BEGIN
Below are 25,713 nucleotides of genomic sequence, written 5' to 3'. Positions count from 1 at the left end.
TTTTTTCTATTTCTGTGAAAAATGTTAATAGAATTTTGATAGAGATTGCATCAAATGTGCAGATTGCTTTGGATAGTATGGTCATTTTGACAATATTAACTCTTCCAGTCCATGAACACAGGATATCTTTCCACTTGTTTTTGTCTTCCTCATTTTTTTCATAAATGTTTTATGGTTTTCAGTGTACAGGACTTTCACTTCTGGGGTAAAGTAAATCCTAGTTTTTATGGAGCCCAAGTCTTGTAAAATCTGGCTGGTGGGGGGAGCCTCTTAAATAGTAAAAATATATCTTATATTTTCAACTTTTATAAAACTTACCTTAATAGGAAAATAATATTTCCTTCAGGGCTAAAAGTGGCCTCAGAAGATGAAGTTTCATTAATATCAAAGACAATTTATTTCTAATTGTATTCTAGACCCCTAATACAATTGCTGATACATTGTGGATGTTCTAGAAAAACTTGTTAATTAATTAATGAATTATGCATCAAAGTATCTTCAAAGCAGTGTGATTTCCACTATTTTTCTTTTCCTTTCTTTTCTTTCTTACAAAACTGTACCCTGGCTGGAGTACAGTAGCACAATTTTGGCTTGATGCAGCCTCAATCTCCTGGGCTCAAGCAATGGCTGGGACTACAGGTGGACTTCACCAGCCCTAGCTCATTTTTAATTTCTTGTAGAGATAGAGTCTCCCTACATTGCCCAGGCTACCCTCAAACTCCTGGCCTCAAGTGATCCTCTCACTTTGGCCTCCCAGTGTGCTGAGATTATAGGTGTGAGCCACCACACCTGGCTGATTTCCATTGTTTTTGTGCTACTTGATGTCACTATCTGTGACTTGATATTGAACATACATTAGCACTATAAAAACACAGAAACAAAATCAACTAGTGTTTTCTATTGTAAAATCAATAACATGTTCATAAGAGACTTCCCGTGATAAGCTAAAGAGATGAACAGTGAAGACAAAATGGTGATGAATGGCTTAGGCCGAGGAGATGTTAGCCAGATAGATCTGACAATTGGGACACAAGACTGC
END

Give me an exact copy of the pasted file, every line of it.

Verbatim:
Below are 25,713 nucleotides of genomic sequence, written 5' to 3'. Positions count from 1 at the left end.
TTTTTTCTATTTCTGTGAAAAATGTTAATAGAATTTTGATAGAGATTGCATCAAATGTGCAGATTGCTTTGGATAGTATGGTCATTTTGACAATATTAACTCTTCCAGTCCATGAACACAGGATATCTTTCCACTTGTTTTTGTCTTCCTCATTTTTTTCATAAATGTTTTATGGTTTTCAGTGTACAGGACTTTCACTTCTGGGGTAAAGTAAATCCTAGTTTTTATGGAGCCCAAGTCTTGTAAAATCTGGCTGGTGGGGGGAGCCTCTTAAATAGTAAAAATATATCTTATATTTTCAACTTTTATAAAACTTACCTTAATAGGAAAATAATATTTCCTTCAGGGCTAAAAGTGGCCTCAGAAGATGAAGTTTCATTAATATCAAAGACAATTTATTTCTAATTGTATTCTAGACCCCTAATACAATTGCTGATACATTGTGGATGTTCTAGAAAAACTTGTTAATTAATTAATGAATTATGCATCAAAGTATCTTCAAAGCAGTGTGATTTCCACTATTTTTCTTTTCCTTTCTTTTCTTTCTTACAAAACTGTACCCTGGCTGGAGTACAGTAGCACAATTTTGGCTTGATGCAGCCTCAATCTCCTGGGCTCAAGCAATGGCTGGGACTACAGGTGGACTTCACCAGCCCTAGCTCATTTTTAATTTCTTGTAGAGATAGAGTCTCCCTACATTGCCCAGGCTACCCTCAAACTCCTGGCCTCAAGTGATCCTCTCACTTTGGCCTCCCAGTGTGCTGAGATTATAGGTGTGAGCCACCACACCTGGCTGATTTCCATTGTTTTTGTGCTACTTGATGTCACTATCTGTGACTTGATATTGAACATACATTAGCACTATAAAAACACAGAAACAAAATCAACTAGTGTTTTCTATTGTAAAATCAATAACATGTTCATAAGAGACTTCCCGTGATAAGCTAAAGAGATGAACAGTGAAGACAAAATGGTGATGAATGGCTTAGGCCGAGGAGATGTTAGCCAGATAGATCTGACAATTGGGACACAAGACTGC